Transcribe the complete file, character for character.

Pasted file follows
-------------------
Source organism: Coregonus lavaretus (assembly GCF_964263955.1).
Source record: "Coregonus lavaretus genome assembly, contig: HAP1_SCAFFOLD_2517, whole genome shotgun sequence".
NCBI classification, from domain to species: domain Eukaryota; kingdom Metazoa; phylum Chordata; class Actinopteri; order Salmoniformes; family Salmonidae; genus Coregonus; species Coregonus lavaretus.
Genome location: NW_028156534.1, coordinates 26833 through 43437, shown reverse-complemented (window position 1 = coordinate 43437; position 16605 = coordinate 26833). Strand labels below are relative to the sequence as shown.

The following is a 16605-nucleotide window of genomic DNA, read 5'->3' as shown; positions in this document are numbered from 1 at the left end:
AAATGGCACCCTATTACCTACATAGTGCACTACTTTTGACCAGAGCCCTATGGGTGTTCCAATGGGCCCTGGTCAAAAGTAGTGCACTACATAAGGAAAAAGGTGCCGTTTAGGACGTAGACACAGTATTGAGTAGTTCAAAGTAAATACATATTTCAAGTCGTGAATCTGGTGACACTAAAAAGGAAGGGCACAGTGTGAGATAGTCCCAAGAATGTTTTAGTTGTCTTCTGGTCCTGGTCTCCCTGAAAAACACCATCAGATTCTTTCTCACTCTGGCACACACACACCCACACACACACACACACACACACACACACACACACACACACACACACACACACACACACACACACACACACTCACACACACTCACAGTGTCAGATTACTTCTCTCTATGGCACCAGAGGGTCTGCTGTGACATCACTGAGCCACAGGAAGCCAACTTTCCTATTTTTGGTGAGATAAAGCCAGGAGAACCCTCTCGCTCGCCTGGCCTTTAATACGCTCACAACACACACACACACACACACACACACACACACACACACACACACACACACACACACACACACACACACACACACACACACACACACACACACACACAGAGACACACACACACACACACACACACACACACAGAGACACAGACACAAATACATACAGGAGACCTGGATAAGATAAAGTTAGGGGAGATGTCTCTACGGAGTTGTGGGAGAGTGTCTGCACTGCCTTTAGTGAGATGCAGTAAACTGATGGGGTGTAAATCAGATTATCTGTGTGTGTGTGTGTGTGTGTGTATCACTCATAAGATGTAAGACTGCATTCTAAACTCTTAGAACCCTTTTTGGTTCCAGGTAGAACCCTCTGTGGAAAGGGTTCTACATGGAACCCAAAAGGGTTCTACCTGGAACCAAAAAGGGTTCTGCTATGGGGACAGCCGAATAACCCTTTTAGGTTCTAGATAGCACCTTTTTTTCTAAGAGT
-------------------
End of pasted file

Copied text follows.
Source organism: Coregonus lavaretus (assembly GCF_964263955.1).
Source record: "Coregonus lavaretus genome assembly, contig: HAP1_SCAFFOLD_2517, whole genome shotgun sequence".
NCBI classification, from domain to species: domain Eukaryota; kingdom Metazoa; phylum Chordata; class Actinopteri; order Salmoniformes; family Salmonidae; genus Coregonus; species Coregonus lavaretus.
Genome location: NW_028156534.1, coordinates 26833 through 43437, shown reverse-complemented (window position 1 = coordinate 43437; position 16605 = coordinate 26833). Strand labels below are relative to the sequence as shown.

The following is a 16605-nucleotide window of genomic DNA, read 5'->3' as shown; positions in this document are numbered from 1 at the left end:
AAATGGCACCCTATTACCTACATAGTGCACTACTTTTGACCAGAGCCCTATGGGTGTTCCAATGGGCCCTGGTCAAAAGTAGTGCACTACATAAGGAAAAAGGTGCCGTTTAGGACGTAGACACAGTATTGAGTAGTTCAAAGTAAATACATATTTCAAGTCGTGAATCTGGTGACACTAAAAAGGAAGGGCACAGTGTGAGATAGTCCCAAGAATGTTTTAGTTGTCTTCTGGTCCTGGTCTCCCTGAAAAACACCATCAGATTCTTTCTCACTCTGGCACACACACACCCACACACACACACACACACACACACACACACACACACACACACACACACACACACACACACACACACACACTCACACACACTCACAGTGTCAGATTACTTCTCTCTATGGCACCAGAGGGTCTGCTGTGACATCACTGAGCCACAGGAAGCCAACTTTCCTATTTTTGGTGAGATAAAGCCAGGAGAACCCTCTCGCTCGCCTGGCCTTTAATACGCTCACAACACACACACACACACACACACACACACACACACACACACACACACACACACACACACACACACACACACACACACACACACACACACACACACACAGAGACACACACACACACACACACACACACACACAGAGACACAGACACAAATACATACAGGAGACCTGGATAAGATAAAGTTAGGGGAGATGTCTCTACGGAGTTGTGGGAGAGTGTCTGCACTGCCTTTAGTGAGATGCAGTAAACTGATGGGGTGTAAATCAGATTATCTGTGTGTGTGTGTGTGTGTGTGTATCACTCATAAGATGTAAGACTGCATTCTAAACTCTTAGAACCCTTTTTGGTTCCAGGTAGAACCCTCTGTGGAAAGGGTTCTACATGGAACCCAAAAGGGTTCTACCTGGAACCAAAAAGGGTTCTGCTATGGGGACAGCCGAATAACCCTTTTAGGTTCTAGATAGCACCTTTTTTTCTAAGAGT